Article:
Wire is now owned by a US-based holding company, delisted from PrivacyTools

Written 7 months ago by IanDorfman

For those of you that prefer to use secure communication methods with full confidence in their privacy, this news is important:
Secure messaging service Wire has announced that it is now owned by a US-based holding company, with its latest series of funding coming from an investor with a portfolio of data-intensive companies.

Following Wire's official announcement of the change of holding company to a United States-based business entity, as well as the fact that Wire has accepted $8 million in venture capital funding from investors including Morpheus Ventures, Small PrivacyTools iconPrivacyTools has removed Wire from its list of secure software.

In PrivacyTools' post explaining the decision, ThinkPrivacy creator Dan Arel cited multiple points:

One of the major investors in Wire's latest $8 million funding push is Morpheus Ventures, which owns companies in industries like healthcare, life insurance, retail customer data analytics, and voice AI. All of these industries notoriously use privacy-invading data collection methods in order to ensure profitability without levying additional costs on to consumers directly.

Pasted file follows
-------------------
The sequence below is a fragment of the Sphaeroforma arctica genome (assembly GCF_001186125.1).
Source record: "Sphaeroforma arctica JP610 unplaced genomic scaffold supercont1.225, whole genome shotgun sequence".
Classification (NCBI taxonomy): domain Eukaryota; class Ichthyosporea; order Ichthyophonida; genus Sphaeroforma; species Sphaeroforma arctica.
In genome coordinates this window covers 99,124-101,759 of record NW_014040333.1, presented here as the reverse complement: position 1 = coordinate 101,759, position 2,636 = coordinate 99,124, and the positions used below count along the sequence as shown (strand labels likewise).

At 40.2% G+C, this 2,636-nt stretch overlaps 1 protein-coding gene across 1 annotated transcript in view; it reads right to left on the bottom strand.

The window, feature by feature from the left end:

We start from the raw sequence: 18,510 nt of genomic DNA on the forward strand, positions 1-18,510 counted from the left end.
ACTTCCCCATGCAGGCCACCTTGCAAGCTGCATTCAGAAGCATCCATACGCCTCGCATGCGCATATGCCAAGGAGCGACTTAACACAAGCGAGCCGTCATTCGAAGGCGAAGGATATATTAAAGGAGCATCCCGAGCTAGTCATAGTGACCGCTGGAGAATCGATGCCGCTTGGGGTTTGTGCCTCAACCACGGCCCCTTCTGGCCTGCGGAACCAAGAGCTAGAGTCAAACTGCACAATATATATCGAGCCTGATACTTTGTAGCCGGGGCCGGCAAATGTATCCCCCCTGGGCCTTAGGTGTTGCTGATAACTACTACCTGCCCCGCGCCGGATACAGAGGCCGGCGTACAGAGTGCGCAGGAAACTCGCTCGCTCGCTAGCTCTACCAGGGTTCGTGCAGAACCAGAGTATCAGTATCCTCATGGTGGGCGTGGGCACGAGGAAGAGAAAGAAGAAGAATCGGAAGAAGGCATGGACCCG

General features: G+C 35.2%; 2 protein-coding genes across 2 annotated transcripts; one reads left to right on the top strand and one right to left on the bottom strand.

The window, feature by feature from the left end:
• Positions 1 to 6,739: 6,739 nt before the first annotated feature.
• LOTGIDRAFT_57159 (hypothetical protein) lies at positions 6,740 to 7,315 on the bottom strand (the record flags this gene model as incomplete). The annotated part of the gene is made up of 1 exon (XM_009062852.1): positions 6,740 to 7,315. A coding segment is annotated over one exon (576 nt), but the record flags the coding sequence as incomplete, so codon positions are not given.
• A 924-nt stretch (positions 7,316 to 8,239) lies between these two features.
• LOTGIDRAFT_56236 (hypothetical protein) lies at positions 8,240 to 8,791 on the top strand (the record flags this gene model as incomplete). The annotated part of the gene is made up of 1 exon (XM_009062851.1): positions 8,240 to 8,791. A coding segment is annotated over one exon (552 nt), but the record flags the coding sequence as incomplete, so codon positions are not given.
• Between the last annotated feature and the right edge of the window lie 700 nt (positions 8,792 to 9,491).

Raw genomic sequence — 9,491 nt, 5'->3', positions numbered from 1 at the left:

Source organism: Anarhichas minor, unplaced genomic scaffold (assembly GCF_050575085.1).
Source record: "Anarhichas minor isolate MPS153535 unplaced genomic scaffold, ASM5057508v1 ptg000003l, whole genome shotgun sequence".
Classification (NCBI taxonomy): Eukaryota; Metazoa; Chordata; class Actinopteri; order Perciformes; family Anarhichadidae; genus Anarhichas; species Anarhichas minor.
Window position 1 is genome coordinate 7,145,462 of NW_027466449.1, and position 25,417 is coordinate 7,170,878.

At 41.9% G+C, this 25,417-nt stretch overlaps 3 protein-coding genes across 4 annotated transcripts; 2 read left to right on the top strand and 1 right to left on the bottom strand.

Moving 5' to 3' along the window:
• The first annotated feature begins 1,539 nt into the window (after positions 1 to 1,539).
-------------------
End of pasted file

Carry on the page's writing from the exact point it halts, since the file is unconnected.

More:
Crucially, Wire has also updated its privacy policy within the past couple of years, changing verbiage from only sharing user data when "required by law" to the much more vague "if necessary..." This essentially gives Wire a tool to justify whatever action it takes with your user data. This policy change was not disclosed to users. Additionally, as has already been established, Wire stores unencrypted metadata (including a list of everyone you've ever contacting using the service) in plaintext.

Though PrivacyTools has removed Small Wire iconWire from its recommendations, that does not necessarily mean that it's unsafe, as Arel himself stated. That said, the PrivacyTools team has lost faith in standing behind the integrity of Wire's promise of secure messaging, and that itself is a big statement.

In the meantime, PrivacyTools itself lists real-time communication software and services that it still stands behind. This includes Small Signal iconSignal for a more traditional instant messaging approach as well as Small Linphone iconLinphone for voice and video calling. Both services support end-to-end encryption and are fully open source.

Further coverage:
Wire blog post
PrivacyTools.io blog post